Gary Player Direct Liquidates Assets
The company avoids the expense of a bankruptcy filing by executing a General Assignment for the Benefit of Creditors agreement, which grants an unaffiliated outside party the right to sell the company's assets and distribute the proceeds to creditors.
GPD executives, who less than a year ago touted the company's transition to an e-commerce system, were not available for comment. Calls to the company's offices were referred to The Hamer Group. GPD had marketed its golf products primarily through outbound calling, but more recently had increased its use of the Internet as a marketing medium.
The San Luis Obispo, CA, warehouses of GPD were shuttered this week, according to Frederick Hamer, a principal in The Hamer Group, Sherman Oaks, CA, which is the assignee in the liquidation.
"To be blunt about it, I don't think there are going to be a great amount of assets," said Hamer. He added there could potentially be thousands of creditors who stake a claim to those minimal assets, however. The company will conduct an investigation and issue a report to the potential creditors within 30 days.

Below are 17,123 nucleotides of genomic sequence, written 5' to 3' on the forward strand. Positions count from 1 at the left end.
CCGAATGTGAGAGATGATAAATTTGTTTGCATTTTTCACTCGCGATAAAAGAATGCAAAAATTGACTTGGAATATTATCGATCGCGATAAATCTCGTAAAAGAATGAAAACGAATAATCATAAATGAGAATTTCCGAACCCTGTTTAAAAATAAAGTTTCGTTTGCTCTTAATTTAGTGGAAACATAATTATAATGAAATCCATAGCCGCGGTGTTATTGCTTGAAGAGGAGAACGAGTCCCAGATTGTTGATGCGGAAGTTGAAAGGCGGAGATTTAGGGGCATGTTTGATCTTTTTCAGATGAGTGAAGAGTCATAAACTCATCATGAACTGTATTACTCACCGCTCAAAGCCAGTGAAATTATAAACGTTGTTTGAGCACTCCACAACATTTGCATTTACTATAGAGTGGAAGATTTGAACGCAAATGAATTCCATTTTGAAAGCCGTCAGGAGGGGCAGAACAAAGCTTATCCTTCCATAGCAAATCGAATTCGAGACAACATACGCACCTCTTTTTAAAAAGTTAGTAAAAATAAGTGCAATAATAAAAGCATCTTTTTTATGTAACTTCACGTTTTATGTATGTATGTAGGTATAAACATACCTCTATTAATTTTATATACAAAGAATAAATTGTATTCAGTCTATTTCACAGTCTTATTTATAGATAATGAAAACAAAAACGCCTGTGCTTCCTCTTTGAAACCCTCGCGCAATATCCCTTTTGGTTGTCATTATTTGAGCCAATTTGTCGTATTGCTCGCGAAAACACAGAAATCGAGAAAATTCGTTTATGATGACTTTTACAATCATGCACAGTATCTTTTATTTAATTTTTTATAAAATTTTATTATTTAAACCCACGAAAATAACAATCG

GPD said its cash requirements exceeded its cash flow from operations since its inception as a company. At the end of 1999, the company had a working capital deficit of just over $18 million. It also listed its liabilities as $18.6 million and its losses for the nine months ended Dec. 31 as $9.5 million.
After a period during which the company's stock was de-listed from the Nasdaq Bulletin Board, a trading venue for the stock of very small companies, GPD was briefly re-listed earlier this year.
In a press release, GPD said that professional golfer Gary Player, who licensed his name for use by the company, claimed that his reputation had been irreparably harmed by the complaints from the public about the firm.
The company also mentioned that it had some lawsuits pending against it and that some creditors had sought liens against its bank accounts.